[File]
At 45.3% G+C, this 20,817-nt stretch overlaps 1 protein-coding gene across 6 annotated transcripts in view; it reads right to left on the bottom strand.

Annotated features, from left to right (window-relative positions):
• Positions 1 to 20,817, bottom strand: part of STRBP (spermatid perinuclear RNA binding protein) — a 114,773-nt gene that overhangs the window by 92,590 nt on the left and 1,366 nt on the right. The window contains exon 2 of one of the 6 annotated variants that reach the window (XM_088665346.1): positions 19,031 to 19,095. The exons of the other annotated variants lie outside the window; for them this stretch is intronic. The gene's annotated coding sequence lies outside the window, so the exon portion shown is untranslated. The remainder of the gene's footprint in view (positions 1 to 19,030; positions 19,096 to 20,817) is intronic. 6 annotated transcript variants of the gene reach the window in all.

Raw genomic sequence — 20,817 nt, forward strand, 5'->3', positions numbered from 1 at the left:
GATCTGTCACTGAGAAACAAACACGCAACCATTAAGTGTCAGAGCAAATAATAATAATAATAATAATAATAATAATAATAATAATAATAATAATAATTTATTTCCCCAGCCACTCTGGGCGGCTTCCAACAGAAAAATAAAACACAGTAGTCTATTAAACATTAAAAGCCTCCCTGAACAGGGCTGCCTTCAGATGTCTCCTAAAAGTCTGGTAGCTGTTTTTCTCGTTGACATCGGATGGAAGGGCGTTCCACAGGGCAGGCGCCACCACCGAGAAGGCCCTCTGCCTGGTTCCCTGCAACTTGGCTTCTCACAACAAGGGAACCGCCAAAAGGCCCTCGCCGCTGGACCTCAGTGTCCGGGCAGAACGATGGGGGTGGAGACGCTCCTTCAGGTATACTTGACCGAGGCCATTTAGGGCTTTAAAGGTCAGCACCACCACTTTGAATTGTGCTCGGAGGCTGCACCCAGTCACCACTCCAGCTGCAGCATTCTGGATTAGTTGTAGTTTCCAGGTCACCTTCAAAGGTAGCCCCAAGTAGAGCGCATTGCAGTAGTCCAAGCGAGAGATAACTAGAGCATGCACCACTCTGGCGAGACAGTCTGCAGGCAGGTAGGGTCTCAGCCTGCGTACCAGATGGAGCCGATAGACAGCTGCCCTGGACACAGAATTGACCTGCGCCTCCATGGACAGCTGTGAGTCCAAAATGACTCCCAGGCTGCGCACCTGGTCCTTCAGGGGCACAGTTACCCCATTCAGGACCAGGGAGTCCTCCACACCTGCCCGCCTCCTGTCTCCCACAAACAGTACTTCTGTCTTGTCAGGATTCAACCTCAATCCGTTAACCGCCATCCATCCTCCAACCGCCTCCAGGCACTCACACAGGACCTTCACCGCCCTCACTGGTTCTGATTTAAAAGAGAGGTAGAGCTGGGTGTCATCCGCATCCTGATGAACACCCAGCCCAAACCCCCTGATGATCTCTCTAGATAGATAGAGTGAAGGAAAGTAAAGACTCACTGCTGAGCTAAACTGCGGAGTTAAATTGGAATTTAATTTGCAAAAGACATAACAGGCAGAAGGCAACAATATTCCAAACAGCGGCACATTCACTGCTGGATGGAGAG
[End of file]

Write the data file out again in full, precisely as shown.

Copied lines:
At 45.3% G+C, this 20,817-nt stretch overlaps 1 protein-coding gene across 6 annotated transcripts in view; it reads right to left on the bottom strand.

Annotated features, from left to right (window-relative positions):
• Positions 1 to 20,817, bottom strand: part of STRBP (spermatid perinuclear RNA binding protein) — a 114,773-nt gene that overhangs the window by 92,590 nt on the left and 1,366 nt on the right. The window contains exon 2 of one of the 6 annotated variants that reach the window (XM_088665346.1): positions 19,031 to 19,095. The exons of the other annotated variants lie outside the window; for them this stretch is intronic. The gene's annotated coding sequence lies outside the window, so the exon portion shown is untranslated. The remainder of the gene's footprint in view (positions 1 to 19,030; positions 19,096 to 20,817) is intronic. 6 annotated transcript variants of the gene reach the window in all.

Raw genomic sequence — 20,817 nt, forward strand, 5'->3', positions numbered from 1 at the left:
GATCTGTCACTGAGAAACAAACACGCAACCATTAAGTGTCAGAGCAAATAATAATAATAATAATAATAATAATAATAATAATAATAATAATAATAATTTATTTCCCCAGCCACTCTGGGCGGCTTCCAACAGAAAAATAAAACACAGTAGTCTATTAAACATTAAAAGCCTCCCTGAACAGGGCTGCCTTCAGATGTCTCCTAAAAGTCTGGTAGCTGTTTTTCTCGTTGACATCGGATGGAAGGGCGTTCCACAGGGCAGGCGCCACCACCGAGAAGGCCCTCTGCCTGGTTCCCTGCAACTTGGCTTCTCACAACAAGGGAACCGCCAAAAGGCCCTCGCCGCTGGACCTCAGTGTCCGGGCAGAACGATGGGGGTGGAGACGCTCCTTCAGGTATACTTGACCGAGGCCATTTAGGGCTTTAAAGGTCAGCACCACCACTTTGAATTGTGCTCGGAGGCTGCACCCAGTCACCACTCCAGCTGCAGCATTCTGGATTAGTTGTAGTTTCCAGGTCACCTTCAAAGGTAGCCCCAAGTAGAGCGCATTGCAGTAGTCCAAGCGAGAGATAACTAGAGCATGCACCACTCTGGCGAGACAGTCTGCAGGCAGGTAGGGTCTCAGCCTGCGTACCAGATGGAGCCGATAGACAGCTGCCCTGGACACAGAATTGACCTGCGCCTCCATGGACAGCTGTGAGTCCAAAATGACTCCCAGGCTGCGCACCTGGTCCTTCAGGGGCACAGTTACCCCATTCAGGACCAGGGAGTCCTCCACACCTGCCCGCCTCCTGTCTCCCACAAACAGTACTTCTGTCTTGTCAGGATTCAACCTCAATCCGTTAACCGCCATCCATCCTCCAACCGCCTCCAGGCACTCACACAGGACCTTCACCGCCCTCACTGGTTCTGATTTAAAAGAGAGGTAGAGCTGGGTGTCATCCGCATCCTGATGAACACCCAGCCCAAACCCCCTGATGATCTCTCTAGATAGATAGAGTGAAGGAAAGTAAAGACTCACTGCTGAGCTAAACTGCGGAGTTAAATTGGAATTTAATTTGCAAAAGACATAACAGGCAGAAGGCAACAATATTCCAAACAGCGGCACATTCACTGCTGGATGGAGAG